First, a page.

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Microsoft Pri0

Welcome to Microsoft Pri0: That's Microspeak for top priority, and that's the news and observations you'll find here from Seattle Times technology reporter Matt Day.

October 23, 2008 at 2:11 PM

Microsoft chief accounting officer says no layoffs, but company will seek to cut $400 million to $500 million in expenses

Microsoft Chief Accounting Officer Frank Brod said the company is trying to do all it can to make up for any “revenue issues” it may see for the rest of its fiscal year.

He said the company is not planning any layoffs — a relief to the Puget Sound economy, of which Microsoft’s workforce is a stalwart — but there will be a slower rate of employment growth.

“We’re looking to take about $400 million or $500 million out of operating expense this year,” Brod said in an interview just after the company reported better-than-expected first-quarter earnings. “Part of that will be through reducing our head-count growth.”

Brod said the company will also lower marketing expenses; capital expenditures, “especially in our data centers”; and make general savings in areas such as travel and vendors.

But the investment spigot won’t be shut completely.

“We’re trying to balance margin preservation with the need to invest in future opportunities,” Brod said. “Our results today will be influenced by the current economic conditions, but our future results are going to be influenced by our current investments, so we’re very cognizant of the fact that we need to continue to invest to grow.”

Q1 performance. Microsoft escaped the first quarter, ended Sept. 30, largely unscathed.

Revenue was $15.06 billion, up 9 percent from a year ago and ahead of both Microsoft’s most optimistic July forecast and the consensus estimate of Wall Street analysts.

Operating income of $6 billion and earnings per share of 48 cents were both at the high-end of management’s guidance. The EPS figure also beat the Wall Street consensus by a penny.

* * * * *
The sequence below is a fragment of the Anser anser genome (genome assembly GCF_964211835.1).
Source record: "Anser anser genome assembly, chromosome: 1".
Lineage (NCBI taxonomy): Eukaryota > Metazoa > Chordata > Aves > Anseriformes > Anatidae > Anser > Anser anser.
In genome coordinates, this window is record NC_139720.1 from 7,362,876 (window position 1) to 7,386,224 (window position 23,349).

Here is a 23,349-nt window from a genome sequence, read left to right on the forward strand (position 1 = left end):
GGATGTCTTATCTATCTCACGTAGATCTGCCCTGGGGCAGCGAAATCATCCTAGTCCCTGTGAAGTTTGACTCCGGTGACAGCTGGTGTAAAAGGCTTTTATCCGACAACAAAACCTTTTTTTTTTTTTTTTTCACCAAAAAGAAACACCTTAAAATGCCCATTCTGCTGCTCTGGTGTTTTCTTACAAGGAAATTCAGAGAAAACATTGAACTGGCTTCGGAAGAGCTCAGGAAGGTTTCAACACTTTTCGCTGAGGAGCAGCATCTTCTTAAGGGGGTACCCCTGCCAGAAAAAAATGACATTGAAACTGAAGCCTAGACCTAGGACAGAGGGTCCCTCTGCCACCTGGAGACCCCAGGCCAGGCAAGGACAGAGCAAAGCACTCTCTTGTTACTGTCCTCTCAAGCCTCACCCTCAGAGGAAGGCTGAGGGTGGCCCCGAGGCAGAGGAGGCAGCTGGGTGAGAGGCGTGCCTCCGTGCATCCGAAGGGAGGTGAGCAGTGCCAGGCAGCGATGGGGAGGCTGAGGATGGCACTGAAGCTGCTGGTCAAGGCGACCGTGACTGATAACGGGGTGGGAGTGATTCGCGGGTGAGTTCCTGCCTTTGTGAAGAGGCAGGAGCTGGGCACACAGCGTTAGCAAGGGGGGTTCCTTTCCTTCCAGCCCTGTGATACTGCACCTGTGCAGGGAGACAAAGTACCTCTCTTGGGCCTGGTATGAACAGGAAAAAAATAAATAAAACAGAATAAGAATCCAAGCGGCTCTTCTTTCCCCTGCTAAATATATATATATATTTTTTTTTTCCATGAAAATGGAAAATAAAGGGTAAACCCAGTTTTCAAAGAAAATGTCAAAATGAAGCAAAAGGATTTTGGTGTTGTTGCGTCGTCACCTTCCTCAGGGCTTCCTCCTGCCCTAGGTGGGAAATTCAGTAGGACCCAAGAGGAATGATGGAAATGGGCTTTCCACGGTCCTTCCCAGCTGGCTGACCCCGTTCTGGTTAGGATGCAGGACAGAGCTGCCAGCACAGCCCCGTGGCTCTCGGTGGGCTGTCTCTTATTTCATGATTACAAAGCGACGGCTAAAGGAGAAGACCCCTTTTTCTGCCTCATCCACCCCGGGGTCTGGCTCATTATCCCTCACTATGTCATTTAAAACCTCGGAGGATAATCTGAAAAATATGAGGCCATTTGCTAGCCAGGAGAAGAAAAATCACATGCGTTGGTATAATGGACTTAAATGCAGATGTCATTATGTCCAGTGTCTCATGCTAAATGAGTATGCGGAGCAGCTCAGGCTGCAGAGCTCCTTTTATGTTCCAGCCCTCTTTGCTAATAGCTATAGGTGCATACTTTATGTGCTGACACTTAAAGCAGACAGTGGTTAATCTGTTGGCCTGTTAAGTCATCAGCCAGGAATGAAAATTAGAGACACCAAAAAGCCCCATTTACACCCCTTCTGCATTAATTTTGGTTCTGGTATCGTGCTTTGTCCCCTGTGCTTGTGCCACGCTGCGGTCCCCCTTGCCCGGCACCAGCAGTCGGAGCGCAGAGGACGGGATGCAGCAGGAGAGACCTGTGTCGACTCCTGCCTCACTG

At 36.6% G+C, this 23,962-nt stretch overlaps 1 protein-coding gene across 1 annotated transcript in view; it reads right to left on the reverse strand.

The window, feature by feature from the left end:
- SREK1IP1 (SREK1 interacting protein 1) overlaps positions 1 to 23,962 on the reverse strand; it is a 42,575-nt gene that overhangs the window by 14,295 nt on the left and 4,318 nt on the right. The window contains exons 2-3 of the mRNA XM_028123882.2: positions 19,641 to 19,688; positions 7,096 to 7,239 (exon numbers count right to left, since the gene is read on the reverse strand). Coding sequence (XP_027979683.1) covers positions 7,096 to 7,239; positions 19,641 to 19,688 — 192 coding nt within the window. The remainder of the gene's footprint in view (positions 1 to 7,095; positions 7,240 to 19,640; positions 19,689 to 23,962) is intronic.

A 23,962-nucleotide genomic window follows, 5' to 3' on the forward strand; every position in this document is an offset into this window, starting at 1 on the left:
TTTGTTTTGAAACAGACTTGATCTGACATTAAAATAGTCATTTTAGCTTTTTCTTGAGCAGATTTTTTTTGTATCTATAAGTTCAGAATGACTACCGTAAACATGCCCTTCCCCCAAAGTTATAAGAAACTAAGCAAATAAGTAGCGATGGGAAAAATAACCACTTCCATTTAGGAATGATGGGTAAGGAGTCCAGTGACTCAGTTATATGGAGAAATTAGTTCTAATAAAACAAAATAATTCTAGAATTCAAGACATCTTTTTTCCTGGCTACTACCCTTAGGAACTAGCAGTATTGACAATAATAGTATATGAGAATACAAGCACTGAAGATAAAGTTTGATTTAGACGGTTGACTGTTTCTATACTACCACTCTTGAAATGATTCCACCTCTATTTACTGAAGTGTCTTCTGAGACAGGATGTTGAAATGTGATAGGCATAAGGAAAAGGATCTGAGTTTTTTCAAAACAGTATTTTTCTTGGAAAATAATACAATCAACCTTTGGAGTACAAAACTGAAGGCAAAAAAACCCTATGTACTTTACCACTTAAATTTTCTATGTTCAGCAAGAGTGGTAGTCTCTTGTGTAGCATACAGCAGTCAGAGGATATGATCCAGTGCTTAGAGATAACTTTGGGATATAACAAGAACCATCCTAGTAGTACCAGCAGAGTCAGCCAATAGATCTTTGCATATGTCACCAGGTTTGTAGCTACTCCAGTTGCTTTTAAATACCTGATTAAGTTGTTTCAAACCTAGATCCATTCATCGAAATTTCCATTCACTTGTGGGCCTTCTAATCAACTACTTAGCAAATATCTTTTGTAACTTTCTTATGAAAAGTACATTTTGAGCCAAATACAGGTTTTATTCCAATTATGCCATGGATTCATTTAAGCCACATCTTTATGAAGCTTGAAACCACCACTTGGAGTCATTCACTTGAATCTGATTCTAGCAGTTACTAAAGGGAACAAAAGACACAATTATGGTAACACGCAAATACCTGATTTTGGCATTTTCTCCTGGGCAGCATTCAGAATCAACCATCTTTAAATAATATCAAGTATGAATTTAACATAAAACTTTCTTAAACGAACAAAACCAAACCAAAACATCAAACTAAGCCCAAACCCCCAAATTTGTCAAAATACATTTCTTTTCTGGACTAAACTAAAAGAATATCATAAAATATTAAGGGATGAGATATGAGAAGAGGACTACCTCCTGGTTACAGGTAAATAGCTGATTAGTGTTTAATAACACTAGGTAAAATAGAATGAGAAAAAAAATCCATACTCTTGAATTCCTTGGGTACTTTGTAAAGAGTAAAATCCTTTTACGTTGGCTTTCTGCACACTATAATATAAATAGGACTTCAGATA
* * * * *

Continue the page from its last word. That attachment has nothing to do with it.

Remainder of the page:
“Considering all that’s going on in the marketplace, I think we’re quite proud of the performance that we had, because we did exceed our own guidance in a number of instances,” Brod said. “Three of our divisions exceeded their guidance. Our operating income and earnings per share met the high end of our guidance and was actually higher than what the Street was expecting.”

Outlook. Brod said Microsoft cut “a few percentage points” from its full-year forecasts, but indicated that it’s a tough estimate to make.

“As we looked across the marketplace, obviously there’s a lot of turmoil going on and a lot of uncertainty, so this was probably one of the more difficult times we had in projecting what the future would be,” he said.

The company had predicted PC shipment growth, one of the most important drivers of Microsoft’s sales, of 12 to 14 percent for its fiscal year. Despite better-than-expected shipments in the last quarter, as reported by analyst firms Gartner and IDC, Brod said Microsoft did see “some falloff in the last few weeks of September.”

The company is lowering its PC forecast for the year to the 8 to 12 percent range, Brod said.

“We also hear reports that IT spending at corporates may be cut back a couple of percentage points. We’re seeing some of the server unit projections going down a few percentage points. As we look across all those factors, we brought our guidance down to $2 to $2.10 per share,” Brod said.

Some analysts expected Microsoft to hold the line on profits by trimming expenses and buying back stock, both of which Brod said are in the works. But on a percentage basis, Microsoft is actually lowering its profit forecast by 3.7 to 5.7 percent, while its sales forecasts are only down 2.5 to 3.6 percent.

“Our investment income was near zero and with all the things going on in the marketplace — you know all the market declines — obviously have an impact on our ability to generate income from our financial assets,” Brod said. “We’re not projecting anything much in that all year.”

The company had a cash and short-term investment stockpile of $20.7 billion on Sept. 30.

Buybacks. Brod said Microsoft bought back more than $6 billion of its shares in the quarter. Its stock has tumbled along with broader market. The company’s board authorized a $40 billion buyback in September.

“You can see we’re fairly aggressive,” Brod said. “We look at this share price as an opportunity in that respect.”

The company also issued the first debt in its history, $1.975 billion in commercial paper.

After a volatile day in which shares traded as low as $20.89, Microsoft finished the regular session up 80 cents, 3.7 percent, to $22.33, before the earnings figures were released. Early in the extended trading session the company had gained an additional 43 cents to $22.76.

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